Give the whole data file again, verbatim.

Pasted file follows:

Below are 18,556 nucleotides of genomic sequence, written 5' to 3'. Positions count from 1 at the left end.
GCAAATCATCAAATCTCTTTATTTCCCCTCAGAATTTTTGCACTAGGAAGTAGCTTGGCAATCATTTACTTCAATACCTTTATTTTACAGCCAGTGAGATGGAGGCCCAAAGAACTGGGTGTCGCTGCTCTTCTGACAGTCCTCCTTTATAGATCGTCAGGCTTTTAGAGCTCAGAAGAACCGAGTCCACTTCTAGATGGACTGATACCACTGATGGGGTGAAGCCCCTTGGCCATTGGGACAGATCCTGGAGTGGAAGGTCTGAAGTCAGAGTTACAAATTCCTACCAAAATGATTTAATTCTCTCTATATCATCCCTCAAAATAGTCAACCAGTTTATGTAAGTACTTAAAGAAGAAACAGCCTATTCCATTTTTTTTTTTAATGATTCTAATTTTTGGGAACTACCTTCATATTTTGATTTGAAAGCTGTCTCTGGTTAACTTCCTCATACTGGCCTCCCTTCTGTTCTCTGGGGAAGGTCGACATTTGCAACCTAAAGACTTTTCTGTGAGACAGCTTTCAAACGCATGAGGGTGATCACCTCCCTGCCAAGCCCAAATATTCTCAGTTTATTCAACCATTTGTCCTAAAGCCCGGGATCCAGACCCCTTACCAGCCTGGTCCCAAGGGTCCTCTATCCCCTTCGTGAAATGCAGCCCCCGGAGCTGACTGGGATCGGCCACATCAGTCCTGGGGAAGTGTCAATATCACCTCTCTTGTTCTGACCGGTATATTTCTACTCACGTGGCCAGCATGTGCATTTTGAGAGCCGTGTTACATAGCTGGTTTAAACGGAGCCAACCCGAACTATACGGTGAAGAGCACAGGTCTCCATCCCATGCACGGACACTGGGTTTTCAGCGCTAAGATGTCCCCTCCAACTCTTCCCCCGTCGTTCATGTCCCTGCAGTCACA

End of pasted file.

Below are 18,556 nucleotides of genomic sequence, written 5' to 3'. Positions count from 1 at the left end.
GCAAATCATCAAATCTCTTTATTTCCCCTCAGAATTTTTGCACTAGGAAGTAGCTTGGCAATCATTTACTTCAATACCTTTATTTTACAGCCAGTGAGATGGAGGCCCAAAGAACTGGGTGTCGCTGCTCTTCTGACAGTCCTCCTTTATAGATCGTCAGGCTTTTAGAGCTCAGAAGAACCGAGTCCACTTCTAGATGGACTGATACCACTGATGGGGTGAAGCCCCTTGGCCATTGGGACAGATCCTGGAGTGGAAGGTCTGAAGTCAGAGTTACAAATTCCTACCAAAATGATTTAATTCTCTCTATATCATCCCTCAAAATAGTCAACCAGTTTATGTAAGTACTTAAAGAAGAAACAGCCTATTCCATTTTTTTTTTTAATGATTCTAATTTTTGGGAACTACCTTCATATTTTGATTTGAAAGCTGTCTCTGGTTAACTTCCTCATACTGGCCTCCCTTCTGTTCTCTGGGGAAGGTCGACATTTGCAACCTAAAGACTTTTCTGTGAGACAGCTTTCAAACGCATGAGGGTGATCACCTCCCTGCCAAGCCCAAATATTCTCAGTTTATTCAACCATTTGTCCTAAAGCCCGGGATCCAGACCCCTTACCAGCCTGGTCCCAAGGGTCCTCTATCCCCTTCGTGAAATGCAGCCCCCGGAGCTGACTGGGATCGGCCACATCAGTCCTGGGGAAGTGTCAATATCACCTCTCTTGTTCTGACCGGTATATTTCTACTCACGTGGCCAGCATGTGCATTTTGAGAGCCGTGTTACATAGCTGGTTTAAACGGAGCCAACCCGAACTATACGGTGAAGAGCACAGGTCTCCATCCCATGCACGGACACTGGGTTTTCAGCGCTAAGATGTCCCCTCCAACTCTTCCCCCGTCGTTCATGTCCCTGCAGTCACA